Sunday, July 6, 2008

Beauties of Summer

The lisianthus is finally blooming!!! Elegance has once again returned to the fields. There is still one color that hasn't started opening yet, but so far, wow, they really do make my heart patter and sing. We have a wedding to do this weekend and I can't wait! It might be the best one yet as we have lizzy, gladiolas, sunflowers, celosia, gomphrena, and maybe even our first oriental lilies to work with....oh boy. I'll try very hard to take some pictures and post them. Meanwhile, Stuart and I have discovered a huge nuisance on the farm. A BIG FAT GROUNDHOG!!!! I spotted it gallumping off the field into its safe haven of briers, poison ivy, and rotten wood. It has already eaten 300 ft of soybeans and about 200 ft of green beans. Needless to say, we are worried and are trying to break out all our WMD's. This lovely gun pictured here is kind of but not really a joke of a present from my younger brother Aubrey. His way of being funny. Yep, that is a scope on a 22, and yes, that is Stuart looking very menacing waving to our neighbors. The embarrassing part of it all is that Stuart and I had some trouble hitting a target fifty ft away. Let's hope we can get closer to the groundhog before killing it. I never thought I would be able to shoot anything, much less enjoy the experience. We'll see.
We spent an exhausting day today watching Nadal and Federer battle it out on the court. Damn those fellas can play some tennis! Incredible athleticism. I didn't really watch tennis til' Federer came around. We call him the swan. What a beauty of a man. Too bad he does all those cheesy commercials. Speaking of swans, I think I'll do a rare turn to some poetry as I'm in the mood for something above and beyond the ordinary right now. Here is one of my favorite Rilke poems titled The Swan.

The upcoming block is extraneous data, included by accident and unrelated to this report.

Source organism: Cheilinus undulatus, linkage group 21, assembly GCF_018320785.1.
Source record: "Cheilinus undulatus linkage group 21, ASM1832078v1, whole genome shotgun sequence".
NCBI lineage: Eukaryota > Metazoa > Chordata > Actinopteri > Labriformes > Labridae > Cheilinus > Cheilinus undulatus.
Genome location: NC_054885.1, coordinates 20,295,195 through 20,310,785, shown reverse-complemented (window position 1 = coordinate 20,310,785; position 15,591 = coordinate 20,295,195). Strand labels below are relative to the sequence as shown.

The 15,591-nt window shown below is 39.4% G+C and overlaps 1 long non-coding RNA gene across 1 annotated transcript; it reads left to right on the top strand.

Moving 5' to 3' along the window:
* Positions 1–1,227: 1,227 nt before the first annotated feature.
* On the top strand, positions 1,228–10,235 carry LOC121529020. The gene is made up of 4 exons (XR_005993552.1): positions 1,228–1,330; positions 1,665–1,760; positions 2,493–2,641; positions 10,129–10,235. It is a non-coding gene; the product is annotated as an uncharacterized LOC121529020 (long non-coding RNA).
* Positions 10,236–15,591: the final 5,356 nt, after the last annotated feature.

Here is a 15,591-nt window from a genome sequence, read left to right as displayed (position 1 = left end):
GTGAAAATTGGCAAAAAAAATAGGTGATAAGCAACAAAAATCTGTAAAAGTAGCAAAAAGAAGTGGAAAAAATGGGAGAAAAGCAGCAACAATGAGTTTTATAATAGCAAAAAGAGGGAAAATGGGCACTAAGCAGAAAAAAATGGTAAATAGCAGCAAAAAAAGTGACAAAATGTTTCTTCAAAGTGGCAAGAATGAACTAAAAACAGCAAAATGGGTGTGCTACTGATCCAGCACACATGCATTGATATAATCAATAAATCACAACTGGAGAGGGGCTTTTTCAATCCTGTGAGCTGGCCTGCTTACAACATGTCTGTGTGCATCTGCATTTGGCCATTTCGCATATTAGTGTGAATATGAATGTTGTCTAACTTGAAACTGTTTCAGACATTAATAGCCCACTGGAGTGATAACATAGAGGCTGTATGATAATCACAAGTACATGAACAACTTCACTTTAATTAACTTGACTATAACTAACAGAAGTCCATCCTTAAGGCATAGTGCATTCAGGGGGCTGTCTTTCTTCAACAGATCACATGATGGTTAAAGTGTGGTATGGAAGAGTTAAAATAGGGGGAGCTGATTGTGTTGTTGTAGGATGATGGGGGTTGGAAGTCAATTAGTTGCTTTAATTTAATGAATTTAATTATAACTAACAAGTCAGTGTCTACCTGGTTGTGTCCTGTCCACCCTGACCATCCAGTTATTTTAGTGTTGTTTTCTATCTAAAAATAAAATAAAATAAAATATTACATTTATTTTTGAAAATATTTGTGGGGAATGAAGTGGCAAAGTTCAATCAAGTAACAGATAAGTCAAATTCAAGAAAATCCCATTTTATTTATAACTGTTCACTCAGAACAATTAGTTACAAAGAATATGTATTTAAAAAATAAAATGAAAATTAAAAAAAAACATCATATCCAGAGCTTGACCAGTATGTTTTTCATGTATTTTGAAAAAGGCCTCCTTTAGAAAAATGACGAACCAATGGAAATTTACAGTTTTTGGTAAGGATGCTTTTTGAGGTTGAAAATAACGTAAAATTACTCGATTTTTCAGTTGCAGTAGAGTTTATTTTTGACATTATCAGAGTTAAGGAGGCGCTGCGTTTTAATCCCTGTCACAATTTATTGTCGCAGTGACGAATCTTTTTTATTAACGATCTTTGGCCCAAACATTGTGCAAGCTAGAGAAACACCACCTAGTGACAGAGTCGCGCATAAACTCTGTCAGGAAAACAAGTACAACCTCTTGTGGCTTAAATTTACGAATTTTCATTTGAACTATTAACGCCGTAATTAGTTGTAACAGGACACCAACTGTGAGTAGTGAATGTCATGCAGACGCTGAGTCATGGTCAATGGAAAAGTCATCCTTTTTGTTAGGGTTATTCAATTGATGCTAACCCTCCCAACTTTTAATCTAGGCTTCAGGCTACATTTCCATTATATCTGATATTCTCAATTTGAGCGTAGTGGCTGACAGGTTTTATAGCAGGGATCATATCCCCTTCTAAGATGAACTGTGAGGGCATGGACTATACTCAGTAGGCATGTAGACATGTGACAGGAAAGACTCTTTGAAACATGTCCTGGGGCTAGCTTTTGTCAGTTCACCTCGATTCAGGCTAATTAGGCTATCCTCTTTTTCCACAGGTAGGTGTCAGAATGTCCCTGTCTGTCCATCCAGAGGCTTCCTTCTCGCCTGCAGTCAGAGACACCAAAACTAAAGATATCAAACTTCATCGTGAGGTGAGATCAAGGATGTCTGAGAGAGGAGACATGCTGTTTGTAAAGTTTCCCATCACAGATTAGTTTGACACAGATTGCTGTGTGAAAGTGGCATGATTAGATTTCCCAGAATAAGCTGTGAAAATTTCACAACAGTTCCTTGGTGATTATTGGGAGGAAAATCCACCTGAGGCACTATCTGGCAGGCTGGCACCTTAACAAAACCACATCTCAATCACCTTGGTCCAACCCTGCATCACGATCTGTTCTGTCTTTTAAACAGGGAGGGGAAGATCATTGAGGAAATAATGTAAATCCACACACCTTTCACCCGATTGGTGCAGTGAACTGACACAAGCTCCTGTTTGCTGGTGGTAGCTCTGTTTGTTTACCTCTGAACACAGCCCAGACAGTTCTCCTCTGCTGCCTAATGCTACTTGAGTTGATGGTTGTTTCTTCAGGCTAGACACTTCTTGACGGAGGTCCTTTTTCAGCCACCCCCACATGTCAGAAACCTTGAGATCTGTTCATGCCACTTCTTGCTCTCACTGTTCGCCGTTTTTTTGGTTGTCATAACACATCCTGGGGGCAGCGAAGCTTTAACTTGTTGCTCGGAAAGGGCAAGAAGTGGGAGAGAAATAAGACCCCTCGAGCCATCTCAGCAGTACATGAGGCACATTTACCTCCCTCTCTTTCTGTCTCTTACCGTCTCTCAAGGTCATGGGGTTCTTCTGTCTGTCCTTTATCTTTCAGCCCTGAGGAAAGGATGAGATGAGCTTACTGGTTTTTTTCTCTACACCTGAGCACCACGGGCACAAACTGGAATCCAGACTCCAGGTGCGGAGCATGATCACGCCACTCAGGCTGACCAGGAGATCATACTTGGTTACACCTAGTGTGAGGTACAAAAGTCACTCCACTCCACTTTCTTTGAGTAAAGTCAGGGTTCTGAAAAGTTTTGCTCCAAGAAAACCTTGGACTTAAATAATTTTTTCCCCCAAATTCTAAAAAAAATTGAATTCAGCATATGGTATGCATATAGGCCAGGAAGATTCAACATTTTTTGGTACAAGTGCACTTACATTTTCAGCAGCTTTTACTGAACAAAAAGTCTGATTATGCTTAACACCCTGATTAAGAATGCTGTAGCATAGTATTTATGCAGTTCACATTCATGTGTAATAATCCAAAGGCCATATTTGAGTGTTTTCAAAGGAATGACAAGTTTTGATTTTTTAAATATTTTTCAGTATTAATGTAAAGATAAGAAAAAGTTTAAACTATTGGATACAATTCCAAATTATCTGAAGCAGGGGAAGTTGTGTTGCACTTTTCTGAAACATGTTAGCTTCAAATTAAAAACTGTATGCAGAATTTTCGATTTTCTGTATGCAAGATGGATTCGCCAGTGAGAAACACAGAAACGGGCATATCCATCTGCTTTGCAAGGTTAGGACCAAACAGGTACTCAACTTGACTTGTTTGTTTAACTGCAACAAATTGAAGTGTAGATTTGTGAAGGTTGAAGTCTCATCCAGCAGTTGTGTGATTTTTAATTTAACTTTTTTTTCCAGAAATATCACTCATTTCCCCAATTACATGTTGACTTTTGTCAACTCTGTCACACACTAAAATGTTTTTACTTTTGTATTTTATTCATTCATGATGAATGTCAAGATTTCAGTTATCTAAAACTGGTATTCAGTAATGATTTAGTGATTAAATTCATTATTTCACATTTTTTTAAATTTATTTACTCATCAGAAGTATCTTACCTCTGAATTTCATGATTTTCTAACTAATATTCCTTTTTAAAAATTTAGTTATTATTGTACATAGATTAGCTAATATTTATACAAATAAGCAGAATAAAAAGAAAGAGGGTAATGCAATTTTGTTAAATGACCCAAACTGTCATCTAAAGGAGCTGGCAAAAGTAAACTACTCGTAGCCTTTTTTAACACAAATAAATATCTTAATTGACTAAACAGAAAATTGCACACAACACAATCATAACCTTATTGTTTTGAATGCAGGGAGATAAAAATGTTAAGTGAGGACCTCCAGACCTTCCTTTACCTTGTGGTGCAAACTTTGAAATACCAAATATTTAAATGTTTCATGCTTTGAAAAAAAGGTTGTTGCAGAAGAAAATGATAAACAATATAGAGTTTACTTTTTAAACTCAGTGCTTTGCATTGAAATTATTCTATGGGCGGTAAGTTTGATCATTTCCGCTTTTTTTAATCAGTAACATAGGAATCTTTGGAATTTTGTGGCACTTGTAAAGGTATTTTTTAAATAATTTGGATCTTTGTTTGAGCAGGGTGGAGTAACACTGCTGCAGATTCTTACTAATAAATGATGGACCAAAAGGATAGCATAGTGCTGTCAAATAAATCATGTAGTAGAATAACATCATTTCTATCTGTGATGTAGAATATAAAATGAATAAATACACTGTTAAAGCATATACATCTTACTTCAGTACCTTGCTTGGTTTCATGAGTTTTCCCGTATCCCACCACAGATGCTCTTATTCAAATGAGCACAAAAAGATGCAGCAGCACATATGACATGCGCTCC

'The misery that through the still-undone
must pass, bound and heavily weighed down,
is like the awkward walking of the swan.

And death, where we no longer comprehend
the very ground on which we daily stand,
is like his anxious letting-himself-go

into the water, soft against his breast,
which now how easily together flows
behind him in a little wake of waves....
while he, infinitely silent, self-possessed,
and ever more mature, is pleased to move
serenely on his majestic way.'
And since I can't stop, and evening is upon is another favorite.


Slowly now the evening changes his garments
held for him by a rim of ancient trees;
you gaze: and the landscape divides and leaves you,
one sinking and one rising towards the sky.

And you are left, to none belonging wholly,
not so dark as a silent house, nor quite
so surely pledged unto eternity
as that which grows to star and climbs the night.

To you is left (unspeakably confused)
your life, gigantic, ripening, full of fears,
so that it, now hemmed in, now grasping all,
is changed in you by turns to stone and stars.


marko said...


1 groundhog
2 onions, sliced
2 bulbs garlic, minced
1/2 cup celery, sliced
Vinegar and water
Salt and pepper
5-6 sprigs fresh thyme

1. Remove .22 slug from groundhog
2. Clean groundhog; remove glands; cut into serving pieces.
3. Soak overnight in a solution of equal parts of water and vinegar with addition of half of onions, garlic, and pinch salt.
4. Drain, wash, and pat dry.
5. Parboil 20 minutes, drain, and cover with fresh boiling water.
6. Add one remaining onions, celery, a few cloves, salt, thyme, and pepper to taste.
7. Cook until tender; thicken gravy with flour.

Sarah said...

my grandfather, who maintained an excellent garden would shoot groundhogs and woodchucks. as a kid it made me cry.

Is the groundhog stew a joke?

Alice and Stuart said...

Groundhog stew.....tempting, although Erin (stu's sister) did an experimental taste with her boyfriend Gerard and it was a no-go. We may stick to squirrel stroganoff.

marko said...

I also prefer squirrel to groundhog, but both do make great bruschetta. If the groundhog pan gravy is not your thing, I also recommend making a reduction sauce with the drippings, a full-bodied red wine (a 2005 Bordeauxs would work), juniper berries, and dried sage. Really amazing with toasted baguette.